Allergic conditions exact a heavy toll, says specialist

October 11, 2005

Allergic diseases are the sixth leading cause of chronic disease in the United States and cost the health-care system more than $18 billion a year. But despite the seriousness suggested by these numbers, many people don't understand how deflating allergies can be to quality of life for patients and families, according to Mark Boguniewicz, MD, professor at Denver's National Jewish Medical and Research Center.

Allergic diseases are the sixth leading cause of chronic disease in the United States and cost the health-care system more than $18 billion a year. But despite the seriousness suggested by these numbers, many people don't understand how deflating allergies can be to quality of life for patients and families, according to Mark Boguniewicz, MD, professor at Denver's National Jewish Medical and Research Center.

Dr. Boguniewicz, a specialist in allergy and immunology, spoke about the burden of allergic conditions at a Monday dinner session during the American Academy of Pediatrics' (AAP) National Conference and Exhibition. The session was sponsored through an unrestricted educational grant from Nestle Nutrition Institute, Nestle, USA.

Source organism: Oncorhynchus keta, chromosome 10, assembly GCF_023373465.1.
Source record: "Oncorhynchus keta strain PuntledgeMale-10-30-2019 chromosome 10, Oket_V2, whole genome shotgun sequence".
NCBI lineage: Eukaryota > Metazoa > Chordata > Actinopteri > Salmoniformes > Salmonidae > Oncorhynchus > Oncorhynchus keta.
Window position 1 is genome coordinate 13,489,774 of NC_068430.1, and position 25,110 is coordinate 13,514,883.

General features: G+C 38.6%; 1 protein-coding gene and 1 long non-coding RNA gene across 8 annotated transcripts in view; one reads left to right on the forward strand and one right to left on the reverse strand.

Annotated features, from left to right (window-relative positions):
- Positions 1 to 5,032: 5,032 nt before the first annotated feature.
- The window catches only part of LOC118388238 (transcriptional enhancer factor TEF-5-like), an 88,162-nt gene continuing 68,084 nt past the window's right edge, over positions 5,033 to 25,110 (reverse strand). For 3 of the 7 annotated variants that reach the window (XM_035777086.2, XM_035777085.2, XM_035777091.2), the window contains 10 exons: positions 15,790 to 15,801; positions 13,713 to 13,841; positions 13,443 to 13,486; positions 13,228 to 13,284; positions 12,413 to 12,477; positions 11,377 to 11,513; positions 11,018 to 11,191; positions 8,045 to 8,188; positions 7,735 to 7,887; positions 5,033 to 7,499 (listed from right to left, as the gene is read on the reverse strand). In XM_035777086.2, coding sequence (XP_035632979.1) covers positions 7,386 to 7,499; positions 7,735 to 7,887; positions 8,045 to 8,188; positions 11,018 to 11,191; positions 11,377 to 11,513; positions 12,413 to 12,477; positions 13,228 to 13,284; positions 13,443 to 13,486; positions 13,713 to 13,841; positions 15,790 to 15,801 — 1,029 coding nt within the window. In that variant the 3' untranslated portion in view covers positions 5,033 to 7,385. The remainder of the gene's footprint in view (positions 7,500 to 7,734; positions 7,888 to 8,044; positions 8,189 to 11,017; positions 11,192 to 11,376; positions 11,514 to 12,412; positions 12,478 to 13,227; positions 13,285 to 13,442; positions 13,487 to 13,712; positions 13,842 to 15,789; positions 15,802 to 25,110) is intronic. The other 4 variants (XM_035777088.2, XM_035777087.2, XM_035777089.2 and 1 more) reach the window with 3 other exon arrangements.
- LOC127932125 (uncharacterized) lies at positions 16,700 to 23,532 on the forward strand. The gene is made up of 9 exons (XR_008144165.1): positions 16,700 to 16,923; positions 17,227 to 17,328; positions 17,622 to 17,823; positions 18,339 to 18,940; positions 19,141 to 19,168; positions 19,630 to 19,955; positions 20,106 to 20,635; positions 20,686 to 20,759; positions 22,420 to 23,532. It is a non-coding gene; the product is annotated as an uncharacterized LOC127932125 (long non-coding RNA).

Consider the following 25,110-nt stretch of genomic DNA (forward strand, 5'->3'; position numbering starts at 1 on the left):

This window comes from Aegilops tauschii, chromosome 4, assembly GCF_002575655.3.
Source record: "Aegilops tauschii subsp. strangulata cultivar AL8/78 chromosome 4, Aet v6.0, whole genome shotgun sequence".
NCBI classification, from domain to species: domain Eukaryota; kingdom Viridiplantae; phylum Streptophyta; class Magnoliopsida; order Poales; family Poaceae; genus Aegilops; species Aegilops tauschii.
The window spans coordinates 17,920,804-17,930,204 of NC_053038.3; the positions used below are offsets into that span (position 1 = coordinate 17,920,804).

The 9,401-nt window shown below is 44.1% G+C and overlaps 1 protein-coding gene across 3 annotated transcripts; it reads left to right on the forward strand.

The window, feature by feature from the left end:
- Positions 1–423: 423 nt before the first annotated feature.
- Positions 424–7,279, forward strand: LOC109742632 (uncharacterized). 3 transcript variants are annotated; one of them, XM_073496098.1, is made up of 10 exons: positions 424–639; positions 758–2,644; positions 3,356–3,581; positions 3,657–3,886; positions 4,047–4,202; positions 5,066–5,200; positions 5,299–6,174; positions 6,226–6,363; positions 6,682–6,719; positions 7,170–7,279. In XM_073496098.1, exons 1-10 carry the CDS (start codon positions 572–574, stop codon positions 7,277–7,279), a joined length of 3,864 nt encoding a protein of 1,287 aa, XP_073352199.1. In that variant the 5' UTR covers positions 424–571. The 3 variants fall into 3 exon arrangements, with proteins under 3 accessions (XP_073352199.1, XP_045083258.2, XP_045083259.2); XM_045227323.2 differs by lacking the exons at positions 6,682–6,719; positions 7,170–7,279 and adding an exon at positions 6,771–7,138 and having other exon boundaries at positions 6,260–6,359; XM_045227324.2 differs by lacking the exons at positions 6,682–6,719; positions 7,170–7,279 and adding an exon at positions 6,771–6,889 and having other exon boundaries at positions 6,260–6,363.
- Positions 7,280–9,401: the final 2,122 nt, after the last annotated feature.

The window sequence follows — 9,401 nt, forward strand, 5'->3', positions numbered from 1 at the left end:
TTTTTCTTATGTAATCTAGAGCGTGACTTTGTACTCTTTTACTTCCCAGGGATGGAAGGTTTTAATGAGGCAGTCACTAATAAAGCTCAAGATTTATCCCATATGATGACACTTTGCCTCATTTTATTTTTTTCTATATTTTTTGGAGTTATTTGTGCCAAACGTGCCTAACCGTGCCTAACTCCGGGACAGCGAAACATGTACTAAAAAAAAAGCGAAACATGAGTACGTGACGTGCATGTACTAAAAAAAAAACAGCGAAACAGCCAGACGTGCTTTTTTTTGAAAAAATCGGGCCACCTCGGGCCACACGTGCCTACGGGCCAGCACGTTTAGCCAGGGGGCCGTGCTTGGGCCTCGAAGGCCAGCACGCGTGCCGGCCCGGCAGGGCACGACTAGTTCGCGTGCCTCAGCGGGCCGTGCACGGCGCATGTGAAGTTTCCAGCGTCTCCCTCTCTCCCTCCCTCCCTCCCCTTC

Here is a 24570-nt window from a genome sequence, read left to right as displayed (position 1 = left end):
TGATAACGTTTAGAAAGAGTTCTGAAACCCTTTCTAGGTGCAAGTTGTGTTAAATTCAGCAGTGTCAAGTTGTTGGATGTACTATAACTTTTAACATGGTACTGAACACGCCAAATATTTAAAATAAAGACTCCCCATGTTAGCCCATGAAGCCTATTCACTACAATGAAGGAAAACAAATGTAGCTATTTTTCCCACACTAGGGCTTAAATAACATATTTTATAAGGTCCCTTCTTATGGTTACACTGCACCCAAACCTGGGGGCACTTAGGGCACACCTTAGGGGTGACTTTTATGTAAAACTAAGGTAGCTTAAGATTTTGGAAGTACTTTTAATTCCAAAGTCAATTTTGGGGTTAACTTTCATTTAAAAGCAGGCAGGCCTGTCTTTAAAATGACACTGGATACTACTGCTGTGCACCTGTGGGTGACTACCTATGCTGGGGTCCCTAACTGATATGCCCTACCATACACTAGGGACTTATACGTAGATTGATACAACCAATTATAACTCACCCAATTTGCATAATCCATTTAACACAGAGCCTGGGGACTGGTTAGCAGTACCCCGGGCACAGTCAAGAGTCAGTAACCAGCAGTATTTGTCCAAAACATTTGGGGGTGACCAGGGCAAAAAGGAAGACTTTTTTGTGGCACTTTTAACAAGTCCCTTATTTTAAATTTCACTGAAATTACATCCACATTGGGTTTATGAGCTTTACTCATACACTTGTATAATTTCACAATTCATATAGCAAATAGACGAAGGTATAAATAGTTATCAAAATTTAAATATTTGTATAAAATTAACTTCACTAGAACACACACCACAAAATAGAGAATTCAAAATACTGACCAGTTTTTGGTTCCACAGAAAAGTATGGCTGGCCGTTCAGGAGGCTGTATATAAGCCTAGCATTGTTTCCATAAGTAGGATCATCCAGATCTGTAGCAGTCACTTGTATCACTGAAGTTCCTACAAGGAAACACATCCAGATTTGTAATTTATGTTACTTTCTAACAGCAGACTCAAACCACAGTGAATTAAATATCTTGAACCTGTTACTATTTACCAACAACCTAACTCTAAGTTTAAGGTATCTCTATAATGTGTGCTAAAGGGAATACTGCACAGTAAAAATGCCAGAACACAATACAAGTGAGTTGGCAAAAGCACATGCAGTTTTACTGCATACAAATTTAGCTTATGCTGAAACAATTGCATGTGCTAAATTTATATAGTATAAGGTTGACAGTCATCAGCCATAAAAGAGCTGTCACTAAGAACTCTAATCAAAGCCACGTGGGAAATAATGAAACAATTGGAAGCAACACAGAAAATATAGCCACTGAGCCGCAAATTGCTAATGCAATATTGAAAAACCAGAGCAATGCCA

He noted, for example, that some children with atopic dermatitis go for years without sleeping through the night. And the parents, typically the moms, break down in tears when asked about that aspect of the disease.

The prevalence of atopic dermatitis has continued to increase. Dr. Boguniewicz called the impact on the patient dealing with this often torturous and disfiguring condition greater than that seen with psoriasis or insulin-dependent diabetes mellitus.

Food allergies affect 6% to 8% of young children, according to Dr. Boguniewicz. He challenged anyone who thinks these allergies don't impact families to undertake the painstaking journey of label-reading with a parent who is trying to buy groceries.

"Despite advances in our understanding of disease processes and development of safer and more effective therapies, allergic diseases have increased globally," Dr. Boguniewicz told the audience. He urged that more research be conducted on primary prevention measures to keep at-risk infants from developing these conditions.